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Lee county surpasses 1 million yards of debris collection, covering 1,000 miles

The county is on a faster pace than post-Hurricane Irma in 2017.

Some 1,020 miles of Lee County roadway have been cleared in the first-pass collection of storm debris post-Hurricane Ian. (Courtesy photo)
Some 1,020 miles of Lee County roadway have been cleared in the first-pass collection of storm debris post-Hurricane Ian. (Courtesy photo)
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Lee County recently surpassed a milestone in debris cleanup post-Hurricane Ian, in collecting 1 million cubic yards of debris. 

Through Oct. 24, 734,136 cubic yards of vegetation and 285,282 cubic yards of construction and demolition debris have been cleaned up, according to a statement. That’s about equivalent to the size of 1.1 million kitchen ovens removed from the road right-of-ways in unincorporated Lee County, officials say. 

In addition, some 1,020 miles of Lee County roadway — the distance from Fort Myers to Washington, D.C. — have been cleared in the first-pass collection of storm debris. This includes vegetative and structural debris removed from county-maintained roads, officials say in a separate statement.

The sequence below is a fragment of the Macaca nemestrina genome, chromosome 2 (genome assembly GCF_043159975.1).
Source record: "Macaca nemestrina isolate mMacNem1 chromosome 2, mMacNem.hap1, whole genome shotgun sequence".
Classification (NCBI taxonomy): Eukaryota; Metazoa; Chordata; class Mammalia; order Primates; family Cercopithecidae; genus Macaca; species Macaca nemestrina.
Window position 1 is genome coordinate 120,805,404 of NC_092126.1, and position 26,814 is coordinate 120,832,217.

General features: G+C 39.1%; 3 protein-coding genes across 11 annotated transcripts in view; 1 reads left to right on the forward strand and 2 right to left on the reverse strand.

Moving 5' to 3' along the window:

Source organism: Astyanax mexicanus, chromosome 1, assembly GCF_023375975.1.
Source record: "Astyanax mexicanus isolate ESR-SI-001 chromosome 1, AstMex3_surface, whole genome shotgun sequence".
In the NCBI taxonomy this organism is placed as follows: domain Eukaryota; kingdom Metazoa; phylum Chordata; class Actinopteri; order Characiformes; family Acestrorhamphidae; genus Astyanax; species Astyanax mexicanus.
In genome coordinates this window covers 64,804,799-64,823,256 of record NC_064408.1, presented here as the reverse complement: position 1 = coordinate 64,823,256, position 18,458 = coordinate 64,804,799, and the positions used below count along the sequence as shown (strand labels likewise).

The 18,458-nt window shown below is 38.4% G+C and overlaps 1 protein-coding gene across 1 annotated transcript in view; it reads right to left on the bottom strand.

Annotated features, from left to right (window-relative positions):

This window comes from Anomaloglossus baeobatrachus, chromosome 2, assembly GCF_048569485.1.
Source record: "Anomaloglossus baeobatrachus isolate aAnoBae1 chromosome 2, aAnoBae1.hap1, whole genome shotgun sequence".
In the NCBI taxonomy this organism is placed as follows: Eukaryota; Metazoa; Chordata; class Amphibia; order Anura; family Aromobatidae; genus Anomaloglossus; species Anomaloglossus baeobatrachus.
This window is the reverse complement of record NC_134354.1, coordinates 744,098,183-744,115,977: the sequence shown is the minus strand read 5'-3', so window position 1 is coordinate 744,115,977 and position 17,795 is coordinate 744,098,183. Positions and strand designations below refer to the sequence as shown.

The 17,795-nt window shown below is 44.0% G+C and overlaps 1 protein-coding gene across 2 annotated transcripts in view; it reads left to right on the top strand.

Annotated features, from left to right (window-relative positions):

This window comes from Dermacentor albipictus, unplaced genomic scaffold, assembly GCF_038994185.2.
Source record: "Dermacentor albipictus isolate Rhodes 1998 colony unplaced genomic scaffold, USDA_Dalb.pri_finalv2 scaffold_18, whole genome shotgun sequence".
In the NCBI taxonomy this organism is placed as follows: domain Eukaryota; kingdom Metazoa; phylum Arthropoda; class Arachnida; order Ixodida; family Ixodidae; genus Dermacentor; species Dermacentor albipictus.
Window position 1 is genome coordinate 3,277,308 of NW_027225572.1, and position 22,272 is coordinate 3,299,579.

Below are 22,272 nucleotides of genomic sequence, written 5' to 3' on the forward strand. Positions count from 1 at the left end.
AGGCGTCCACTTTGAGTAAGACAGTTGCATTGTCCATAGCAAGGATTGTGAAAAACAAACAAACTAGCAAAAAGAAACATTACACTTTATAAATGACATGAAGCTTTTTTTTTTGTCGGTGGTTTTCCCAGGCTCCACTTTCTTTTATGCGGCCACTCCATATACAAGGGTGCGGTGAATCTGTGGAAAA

During the entire Hurricane Irma cleanup effort in 2017, Lee County removed 1.95 million cubic yards of debris in about four and a half months. With the current pace, Lee County officials expect to have removed the same amount of Hurricane Ian debris by the week of Nov. 7. This represents a collection rate 77% faster than collections after Hurricane Irma.

Roughly 25% of the estimated 4 million cubic yards that had been sitting curbside has already been collected, the release states. Due to the extensive damage countywide, county staff expect more debris will be brought to the curb in the coming months.

First-pass collection on Estero Boulevard in Fort Myers Beach south to Hickory Boulevard in Bonita Springs tackled another kind of debris: The roadway was completely covered in sand that required removal to allow safe passage for vehicle traffic. To date, 69,648 cubic yards of dirty sand has been collected and taken to multiple debris management sites to be screened of debris, officials say. 

“Hurricane Ian left Lee County residents with such great amounts of debris that often neighborhoods that receive a first-pass collection quickly fill curbsides back up with additional debris,” the release states. “Collection trucks will be back for additional passes but are currently working to provide each area of unincorporated Lee County with a first pass."

“Our job is not complete until there is no more hurricane debris at curbsides,” said Doug Whitehead, director of Lee County Solid Waste, in the statement. 

More debris removal information is available on the county’s website, along with a Debris Removal Information Dashboard. The dashboard provides an up-to-date debris removal map.


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